Tag: performativity

Hardwired Hayek: Lessons for economic anthropology from electricity markets

For most of its history in the US, electricity has been a monopoly commodity: in a delimited territory, only one company was legally allowed to produce and deliver electricity to consumers. This state of affairs started to be challenged in the 1970s, when, in accordance with the neoliberal wave, a number of infrastructural services (e.g., airlines, telecommunications) were deregulated, meaning, they were made competitive by law. Electricity followed in the 1990s. First, the Energy Policy Act of 1992 allowed states to break monopolistic utilities into separate production and delivery companies. This act also allowed states to take technological measures to ensure that new companies could plug into the electric grid to sell or buy electricity. And then the Federal Energy Regulatory Commission (FERC) introduced the concept of electricity markets—computational processes through which prices are set for all buyers and sellers, and which are operated by non-profit operators of the transmission grid. I can’t stress enough the computational nature of these new markets: they exist because the grid is wired up with many kinds of sensors and computational devices that are calculating continuously and zigzagging “information.” Making these markets requires not just economists, but also engineers, programmers, traders, and database specialists—all concerned with making sure that the nature and order of information flows are just right. (read more...)

American Fans of Japanese Popular Culture as Foreign-Identity Consumers

Internet technologies are only the most recent form to provide consumers access to global images and narratives. But virtual spaces (from simple message boards to fully rendered worlds like Second Life), afford individuals the opportunity not just to watch, learn, and communicate about other people and places, but also to go so far as to assume aspects of those identities. Of course, Internet technologies not only collapse geographic space, they can also blur the physical distinctions of voice and body typically used to categorize people as different from each other. This idea has been well discussed in terms of gender, age or disability, where degrees of anonymity, or the mutability of physical presence, of online communications allows users to craft versions of themselves that may appear to have little connection to their own “real” attributes. In avatar-driven virtual worlds like Second Life, ethnicity doesn’t predetermine appearance (of course, it is (read more...)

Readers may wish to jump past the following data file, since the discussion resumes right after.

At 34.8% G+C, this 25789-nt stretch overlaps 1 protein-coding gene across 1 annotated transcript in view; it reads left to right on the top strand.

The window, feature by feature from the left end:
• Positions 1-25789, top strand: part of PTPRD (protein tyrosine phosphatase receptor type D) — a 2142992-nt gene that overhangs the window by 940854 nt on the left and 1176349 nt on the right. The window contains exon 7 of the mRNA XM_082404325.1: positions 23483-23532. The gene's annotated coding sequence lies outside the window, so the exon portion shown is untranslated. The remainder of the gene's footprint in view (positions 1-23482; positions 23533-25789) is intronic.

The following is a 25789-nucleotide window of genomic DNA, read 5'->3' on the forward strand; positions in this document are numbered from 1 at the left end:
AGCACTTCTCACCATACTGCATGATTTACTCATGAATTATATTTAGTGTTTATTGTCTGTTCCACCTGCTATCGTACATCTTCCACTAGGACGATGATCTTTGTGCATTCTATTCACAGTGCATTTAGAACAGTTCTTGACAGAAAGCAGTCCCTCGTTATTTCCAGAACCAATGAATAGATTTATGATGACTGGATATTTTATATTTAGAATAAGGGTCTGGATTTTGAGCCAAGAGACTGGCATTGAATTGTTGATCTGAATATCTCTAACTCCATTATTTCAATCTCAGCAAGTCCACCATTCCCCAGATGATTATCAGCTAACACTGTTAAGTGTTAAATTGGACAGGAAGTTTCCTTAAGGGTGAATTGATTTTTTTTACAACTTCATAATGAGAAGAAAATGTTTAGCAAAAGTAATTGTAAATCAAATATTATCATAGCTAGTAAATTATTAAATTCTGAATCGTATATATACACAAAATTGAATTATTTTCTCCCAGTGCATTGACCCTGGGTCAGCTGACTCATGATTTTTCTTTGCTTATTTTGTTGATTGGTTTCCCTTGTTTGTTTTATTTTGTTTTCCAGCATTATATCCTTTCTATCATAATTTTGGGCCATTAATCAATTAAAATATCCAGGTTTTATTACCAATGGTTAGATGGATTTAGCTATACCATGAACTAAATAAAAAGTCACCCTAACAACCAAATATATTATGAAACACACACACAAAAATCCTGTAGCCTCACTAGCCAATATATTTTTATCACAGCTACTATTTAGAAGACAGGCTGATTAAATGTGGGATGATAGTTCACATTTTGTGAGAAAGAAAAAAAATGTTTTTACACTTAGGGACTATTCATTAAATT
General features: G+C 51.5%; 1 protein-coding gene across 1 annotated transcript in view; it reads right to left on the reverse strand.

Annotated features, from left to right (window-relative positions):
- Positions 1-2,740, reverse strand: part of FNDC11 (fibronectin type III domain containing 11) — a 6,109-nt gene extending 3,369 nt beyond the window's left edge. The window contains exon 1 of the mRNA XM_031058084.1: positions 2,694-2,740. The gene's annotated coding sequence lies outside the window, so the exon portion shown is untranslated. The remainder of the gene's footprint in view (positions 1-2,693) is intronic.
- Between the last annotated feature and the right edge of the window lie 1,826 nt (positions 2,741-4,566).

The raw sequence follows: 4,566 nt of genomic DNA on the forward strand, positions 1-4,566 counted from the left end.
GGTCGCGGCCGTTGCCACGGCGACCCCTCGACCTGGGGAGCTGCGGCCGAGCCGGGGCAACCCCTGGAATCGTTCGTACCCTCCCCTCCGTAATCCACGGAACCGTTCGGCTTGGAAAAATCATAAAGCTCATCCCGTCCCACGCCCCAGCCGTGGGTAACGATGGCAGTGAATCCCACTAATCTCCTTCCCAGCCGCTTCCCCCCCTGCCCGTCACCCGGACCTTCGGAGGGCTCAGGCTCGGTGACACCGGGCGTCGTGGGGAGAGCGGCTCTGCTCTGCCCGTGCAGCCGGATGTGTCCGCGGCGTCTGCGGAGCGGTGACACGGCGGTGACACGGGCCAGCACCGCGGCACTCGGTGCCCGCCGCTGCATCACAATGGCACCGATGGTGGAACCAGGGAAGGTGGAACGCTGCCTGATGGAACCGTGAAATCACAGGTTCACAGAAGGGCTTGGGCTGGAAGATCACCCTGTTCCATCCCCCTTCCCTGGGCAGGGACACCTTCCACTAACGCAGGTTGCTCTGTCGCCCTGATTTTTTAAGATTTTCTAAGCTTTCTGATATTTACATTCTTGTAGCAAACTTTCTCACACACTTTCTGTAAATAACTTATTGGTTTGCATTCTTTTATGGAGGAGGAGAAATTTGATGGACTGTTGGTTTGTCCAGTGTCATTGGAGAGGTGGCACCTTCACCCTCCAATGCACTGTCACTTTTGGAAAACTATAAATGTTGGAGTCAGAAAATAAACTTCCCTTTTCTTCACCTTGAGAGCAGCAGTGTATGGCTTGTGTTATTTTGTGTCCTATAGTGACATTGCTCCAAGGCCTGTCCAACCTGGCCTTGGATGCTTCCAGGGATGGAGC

Performing Technical Affiliation

As I conclude a semester teaching anthropology of technology, one of my favorite themes has to do with how people perform affiliations to technologies, as well as related beliefs, practices, and values. In that spirit, I’d like to repost here, on The CASTAC Blog, a brief summary of some themes I’ve developed and worked with in order to understand the relationship between technology and identity. This post was originally written for Savage Minds, but I’d like to re-post it here to continue the conversation among folks directly researching issues of anthropology and technology. As always, comments welcome! *** There’s a new sociological variable in town, one which I call performing technical affiliation. Technically speaking, it is not a new way of thinking about identity. For many years, perhaps millennia, people have enacted aspects of identity by interacting with and through technologized objects, forms of knowledge and related practices and values. (read more...)